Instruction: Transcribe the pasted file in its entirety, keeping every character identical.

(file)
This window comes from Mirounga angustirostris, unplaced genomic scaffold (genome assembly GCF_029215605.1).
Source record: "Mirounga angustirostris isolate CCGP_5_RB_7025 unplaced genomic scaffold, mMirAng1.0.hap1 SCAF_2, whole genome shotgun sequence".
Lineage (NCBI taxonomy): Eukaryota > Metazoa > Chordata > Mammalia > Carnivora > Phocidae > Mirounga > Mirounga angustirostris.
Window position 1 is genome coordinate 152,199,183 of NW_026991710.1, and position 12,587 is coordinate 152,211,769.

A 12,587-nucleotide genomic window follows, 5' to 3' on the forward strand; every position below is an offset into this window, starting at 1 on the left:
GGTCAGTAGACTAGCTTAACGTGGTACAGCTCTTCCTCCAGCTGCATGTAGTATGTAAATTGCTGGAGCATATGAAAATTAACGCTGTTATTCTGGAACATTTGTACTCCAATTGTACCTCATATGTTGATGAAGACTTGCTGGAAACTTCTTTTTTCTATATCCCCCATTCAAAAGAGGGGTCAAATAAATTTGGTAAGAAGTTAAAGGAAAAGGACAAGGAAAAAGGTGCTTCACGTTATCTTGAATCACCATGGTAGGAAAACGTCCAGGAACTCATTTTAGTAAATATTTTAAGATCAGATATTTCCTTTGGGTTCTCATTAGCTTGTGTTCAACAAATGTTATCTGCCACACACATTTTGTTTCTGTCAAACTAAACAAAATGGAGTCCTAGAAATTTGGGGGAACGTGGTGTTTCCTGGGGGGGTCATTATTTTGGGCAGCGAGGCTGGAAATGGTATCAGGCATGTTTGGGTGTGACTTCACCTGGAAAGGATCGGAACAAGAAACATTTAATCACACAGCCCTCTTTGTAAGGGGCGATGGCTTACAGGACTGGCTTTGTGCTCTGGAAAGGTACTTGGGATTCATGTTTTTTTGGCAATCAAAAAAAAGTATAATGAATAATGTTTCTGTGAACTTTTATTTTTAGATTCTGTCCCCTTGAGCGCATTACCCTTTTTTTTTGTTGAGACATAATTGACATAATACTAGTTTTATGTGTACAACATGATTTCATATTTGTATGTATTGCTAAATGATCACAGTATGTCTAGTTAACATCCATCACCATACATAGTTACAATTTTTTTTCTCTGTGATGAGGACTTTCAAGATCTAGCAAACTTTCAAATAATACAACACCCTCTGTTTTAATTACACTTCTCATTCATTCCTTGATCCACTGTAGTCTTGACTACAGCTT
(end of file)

This window comes from Mirounga angustirostris, unplaced genomic scaffold (genome assembly GCF_029215605.1).
Source record: "Mirounga angustirostris isolate CCGP_5_RB_7025 unplaced genomic scaffold, mMirAng1.0.hap1 SCAF_2, whole genome shotgun sequence".
Lineage (NCBI taxonomy): Eukaryota > Metazoa > Chordata > Mammalia > Carnivora > Phocidae > Mirounga > Mirounga angustirostris.
Window position 1 is genome coordinate 152,199,183 of NW_026991710.1, and position 12,587 is coordinate 152,211,769.

A 12,587-nucleotide genomic window follows, 5' to 3' on the forward strand; every position below is an offset into this window, starting at 1 on the left:
GGTCAGTAGACTAGCTTAACGTGGTACAGCTCTTCCTCCAGCTGCATGTAGTATGTAAATTGCTGGAGCATATGAAAATTAACGCTGTTATTCTGGAACATTTGTACTCCAATTGTACCTCATATGTTGATGAAGACTTGCTGGAAACTTCTTTTTTCTATATCCCCCATTCAAAAGAGGGGTCAAATAAATTTGGTAAGAAGTTAAAGGAAAAGGACAAGGAAAAAGGTGCTTCACGTTATCTTGAATCACCATGGTAGGAAAACGTCCAGGAACTCATTTTAGTAAATATTTTAAGATCAGATATTTCCTTTGGGTTCTCATTAGCTTGTGTTCAACAAATGTTATCTGCCACACACATTTTGTTTCTGTCAAACTAAACAAAATGGAGTCCTAGAAATTTGGGGGAACGTGGTGTTTCCTGGGGGGGTCATTATTTTGGGCAGCGAGGCTGGAAATGGTATCAGGCATGTTTGGGTGTGACTTCACCTGGAAAGGATCGGAACAAGAAACATTTAATCACACAGCCCTCTTTGTAAGGGGCGATGGCTTACAGGACTGGCTTTGTGCTCTGGAAAGGTACTTGGGATTCATGTTTTTTTGGCAATCAAAAAAAAGTATAATGAATAATGTTTCTGTGAACTTTTATTTTTAGATTCTGTCCCCTTGAGCGCATTACCCTTTTTTTTTGTTGAGACATAATTGACATAATACTAGTTTTATGTGTACAACATGATTTCATATTTGTATGTATTGCTAAATGATCACAGTATGTCTAGTTAACATCCATCACCATACATAGTTACAATTTTTTTTCTCTGTGATGAGGACTTTCAAGATCTAGCAAACTTTCAAATAATACAACACCCTCTGTTTTAATTACACTTCTCATTCATTCCTTGATCCACTGTAGTCTTGACTACAGCTT